Starring: Brea Grant, Dhruv Uday Singh, Leith M. Burke
Watching and covering a film like Lucky (2020) requires a lot of reading between the lines and conveying meanings behind actions. It's not for everyone, nor will anyone easily get the message among the symbolisms and metaphors, but I'd be lying if I say I didn't find myself intrigued and engrossed by this title's approach in tackling a relevant issue.
May (Brea Grant) is a self-help author who's struggling to get her next book deal approved and she's about to find herself targeted by a man in a mask one night. Curious, however, is that her husband Ted (Dhruv Uday Singh) claims that this isn't the first time the intruder broke in to try killing her, so much so that he's unsettlingly nonchalant about the ongoing home invasion and treats every horrible thing happening as if it's a nightly routine, down to the man strangely disappearing in an instant after he's dispatched.
The police are soon called to look into the matter (oddly in a similar composed attitude as Ted's) and when morning comes, May questions her husband about the attack, pointing out how unnatural everybody else's responses were to the incident. This leads to an argument that ends with Ted driving away, leaving May alone to defend herself. Which she does. Over and over again as the man continues to show up and attack her, only to disappear after he's either knocked out or killed and reappearing good as new the next day.
Lucky (2020) may have the guise of your everyday slasher flick but, truth be told, it's hardly a work of exploitative shlock and more of an expression of real world concerns through the horror genre. From its dialogue, visuals and direction, the film more so identifies the supernatural slasher attacks to a woman's struggles to manage her life and how any triumphs she gets from these hardships are often undermined as her simply being lucky. It's a strong feminist message, one that is greatly reflected with Bea Grant's scripting and outstanding performance as our troubled yet capable lead who, in turn, is noticeably more grounded compared to the distant, listless take of every other characters she interact with, (much to her increasing outrage) a parallel to how isolating it is to suffer through a problem that is most likely to be overlooked by an outsider.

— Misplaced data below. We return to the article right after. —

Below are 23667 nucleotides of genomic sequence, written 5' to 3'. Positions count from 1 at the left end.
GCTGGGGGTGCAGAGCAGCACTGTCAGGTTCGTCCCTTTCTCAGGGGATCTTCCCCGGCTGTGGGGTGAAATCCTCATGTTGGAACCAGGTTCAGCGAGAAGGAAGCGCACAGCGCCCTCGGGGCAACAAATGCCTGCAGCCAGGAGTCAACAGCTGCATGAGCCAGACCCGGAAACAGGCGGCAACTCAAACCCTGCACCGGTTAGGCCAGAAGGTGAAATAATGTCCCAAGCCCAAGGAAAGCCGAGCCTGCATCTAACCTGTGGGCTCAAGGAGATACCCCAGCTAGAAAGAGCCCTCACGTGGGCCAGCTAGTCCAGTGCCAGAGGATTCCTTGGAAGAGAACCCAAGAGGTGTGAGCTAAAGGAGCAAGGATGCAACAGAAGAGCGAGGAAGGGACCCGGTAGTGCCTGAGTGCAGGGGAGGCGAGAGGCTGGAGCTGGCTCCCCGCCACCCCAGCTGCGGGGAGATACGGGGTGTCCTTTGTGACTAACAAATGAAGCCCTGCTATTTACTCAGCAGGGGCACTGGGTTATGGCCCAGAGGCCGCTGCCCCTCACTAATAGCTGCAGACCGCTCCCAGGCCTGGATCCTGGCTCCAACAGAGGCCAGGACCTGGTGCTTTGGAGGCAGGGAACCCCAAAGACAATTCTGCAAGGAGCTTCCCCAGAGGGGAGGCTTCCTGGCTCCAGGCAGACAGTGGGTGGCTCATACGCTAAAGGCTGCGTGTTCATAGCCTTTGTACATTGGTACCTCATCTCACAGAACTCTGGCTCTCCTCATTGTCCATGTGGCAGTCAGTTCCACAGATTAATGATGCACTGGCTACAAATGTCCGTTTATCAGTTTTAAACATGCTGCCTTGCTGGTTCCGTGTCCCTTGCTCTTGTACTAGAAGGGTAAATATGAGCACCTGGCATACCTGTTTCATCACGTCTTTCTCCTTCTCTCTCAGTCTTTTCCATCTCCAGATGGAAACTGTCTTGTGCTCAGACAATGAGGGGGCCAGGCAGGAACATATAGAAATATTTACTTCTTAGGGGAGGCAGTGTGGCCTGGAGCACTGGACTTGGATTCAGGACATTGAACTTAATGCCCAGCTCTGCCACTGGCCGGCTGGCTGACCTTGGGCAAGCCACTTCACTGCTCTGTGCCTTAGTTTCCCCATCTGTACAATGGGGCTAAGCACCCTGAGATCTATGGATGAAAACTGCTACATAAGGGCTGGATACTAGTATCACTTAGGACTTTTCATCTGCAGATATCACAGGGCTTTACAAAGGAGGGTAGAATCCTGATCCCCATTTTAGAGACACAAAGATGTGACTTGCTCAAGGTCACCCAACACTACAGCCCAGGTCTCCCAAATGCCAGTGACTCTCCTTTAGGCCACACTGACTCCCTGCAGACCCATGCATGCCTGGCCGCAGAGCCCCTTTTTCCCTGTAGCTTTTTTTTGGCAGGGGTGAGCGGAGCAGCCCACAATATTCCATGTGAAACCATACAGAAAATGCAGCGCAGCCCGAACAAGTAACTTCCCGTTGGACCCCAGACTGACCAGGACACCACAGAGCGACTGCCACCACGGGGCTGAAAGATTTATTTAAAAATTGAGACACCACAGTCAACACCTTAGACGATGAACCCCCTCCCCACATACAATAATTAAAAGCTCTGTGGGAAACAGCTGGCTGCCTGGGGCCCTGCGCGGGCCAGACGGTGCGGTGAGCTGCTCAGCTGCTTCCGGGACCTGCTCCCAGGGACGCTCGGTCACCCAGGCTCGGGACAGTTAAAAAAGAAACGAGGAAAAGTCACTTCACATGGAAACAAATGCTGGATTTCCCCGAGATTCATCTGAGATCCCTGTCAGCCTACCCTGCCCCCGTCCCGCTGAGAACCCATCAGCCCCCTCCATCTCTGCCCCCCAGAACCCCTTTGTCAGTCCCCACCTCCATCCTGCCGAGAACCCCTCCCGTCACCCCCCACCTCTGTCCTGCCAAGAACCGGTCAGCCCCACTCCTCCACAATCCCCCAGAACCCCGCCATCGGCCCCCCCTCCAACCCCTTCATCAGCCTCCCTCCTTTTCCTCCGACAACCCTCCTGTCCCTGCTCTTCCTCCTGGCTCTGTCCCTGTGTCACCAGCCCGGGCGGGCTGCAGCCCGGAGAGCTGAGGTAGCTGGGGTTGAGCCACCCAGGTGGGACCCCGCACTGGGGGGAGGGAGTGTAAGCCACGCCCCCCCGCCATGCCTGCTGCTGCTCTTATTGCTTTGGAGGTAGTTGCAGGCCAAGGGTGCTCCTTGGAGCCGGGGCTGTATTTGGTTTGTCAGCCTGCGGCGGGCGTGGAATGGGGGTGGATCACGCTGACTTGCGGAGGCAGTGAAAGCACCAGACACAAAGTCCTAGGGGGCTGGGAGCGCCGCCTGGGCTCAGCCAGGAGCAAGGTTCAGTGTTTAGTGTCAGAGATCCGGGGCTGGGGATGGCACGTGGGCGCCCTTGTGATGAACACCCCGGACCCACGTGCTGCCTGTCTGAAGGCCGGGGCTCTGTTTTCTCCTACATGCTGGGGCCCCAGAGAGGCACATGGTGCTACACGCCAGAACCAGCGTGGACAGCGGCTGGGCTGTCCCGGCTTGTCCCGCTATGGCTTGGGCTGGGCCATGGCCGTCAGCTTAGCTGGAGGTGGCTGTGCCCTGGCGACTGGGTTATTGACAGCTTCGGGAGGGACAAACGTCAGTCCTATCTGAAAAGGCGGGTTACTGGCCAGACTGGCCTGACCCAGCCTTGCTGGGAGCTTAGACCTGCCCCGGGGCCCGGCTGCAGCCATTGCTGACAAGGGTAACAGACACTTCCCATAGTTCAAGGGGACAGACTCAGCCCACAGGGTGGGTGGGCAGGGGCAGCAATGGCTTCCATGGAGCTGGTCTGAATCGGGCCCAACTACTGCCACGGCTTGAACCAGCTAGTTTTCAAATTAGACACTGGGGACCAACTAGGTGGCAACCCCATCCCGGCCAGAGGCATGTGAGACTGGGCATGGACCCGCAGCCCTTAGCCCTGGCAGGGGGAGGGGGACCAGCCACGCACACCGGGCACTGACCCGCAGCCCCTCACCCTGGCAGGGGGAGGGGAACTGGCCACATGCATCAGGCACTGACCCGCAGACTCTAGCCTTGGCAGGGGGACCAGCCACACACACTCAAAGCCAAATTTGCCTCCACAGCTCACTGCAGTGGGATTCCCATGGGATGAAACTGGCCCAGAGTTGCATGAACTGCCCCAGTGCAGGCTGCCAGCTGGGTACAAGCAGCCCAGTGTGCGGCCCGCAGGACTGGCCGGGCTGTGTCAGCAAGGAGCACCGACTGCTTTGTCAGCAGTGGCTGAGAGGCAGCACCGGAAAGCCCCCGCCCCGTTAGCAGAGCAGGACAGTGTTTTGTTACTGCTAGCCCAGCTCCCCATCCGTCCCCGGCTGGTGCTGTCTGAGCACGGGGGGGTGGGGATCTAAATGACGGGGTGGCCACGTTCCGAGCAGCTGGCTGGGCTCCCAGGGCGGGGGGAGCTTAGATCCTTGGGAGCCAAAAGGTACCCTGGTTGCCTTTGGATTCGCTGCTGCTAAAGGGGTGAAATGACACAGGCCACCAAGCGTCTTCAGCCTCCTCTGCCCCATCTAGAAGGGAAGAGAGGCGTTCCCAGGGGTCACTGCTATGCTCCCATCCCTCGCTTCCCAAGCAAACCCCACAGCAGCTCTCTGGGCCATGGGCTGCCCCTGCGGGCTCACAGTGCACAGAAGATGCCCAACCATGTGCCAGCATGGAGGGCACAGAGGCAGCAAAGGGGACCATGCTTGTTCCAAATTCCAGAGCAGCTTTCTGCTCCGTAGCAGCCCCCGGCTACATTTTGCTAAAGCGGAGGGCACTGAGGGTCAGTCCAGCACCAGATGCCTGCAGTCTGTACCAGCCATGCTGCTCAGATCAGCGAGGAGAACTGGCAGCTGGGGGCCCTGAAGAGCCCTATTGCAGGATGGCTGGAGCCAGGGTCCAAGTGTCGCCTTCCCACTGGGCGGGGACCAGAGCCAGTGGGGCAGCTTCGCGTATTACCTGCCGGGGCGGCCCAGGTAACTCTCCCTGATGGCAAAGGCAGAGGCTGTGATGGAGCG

It's an ambitious concept for a horror thriller, one that twists an otherworldy nightmare into a play on the cynical state of reality and interprets a masked madman as a representation of trauma and its persistency, complimented with the right amount of horror and bloodletting to keep the thrills alive without sacrificing its agenda to be relatable despite how insane the situation gets. There are moments where it did get too surreal for its own deal, but the overall result is still a savvy, polished product that's rich in atmosphere and ideas, giving a little bit more for the thinking horror fans who prefer their fright flicks with some perception, all the while catering to casual scare junkies with decent home invasion slasher attacks, cat-and-mouse stalkings and one harrowing climax.
All in all, Lucky (2020) is a movie that I can heartily recommend for very open horror fans who doesn't mind something leaning closer to the expressive and cerebral. It defies the norms of cliches and weigh little on structured, conclusive plotting, practically impractical as a film, but the experience that comes with its interpretative message is just too impactful and intriguing to simply pass.
1 male fell off from a floor (Death A)
1 male knifed in the back (Death B)
1 male knifed, blood splash seen (Death C)
1 male stabbed on in the throat with a knife (Death D)
1 male brained with a hammer (Death E)
1 female had her throat cut with a knife
1 male gets a knife thrown to his back
1 male stabbed with a glass shard (Death F)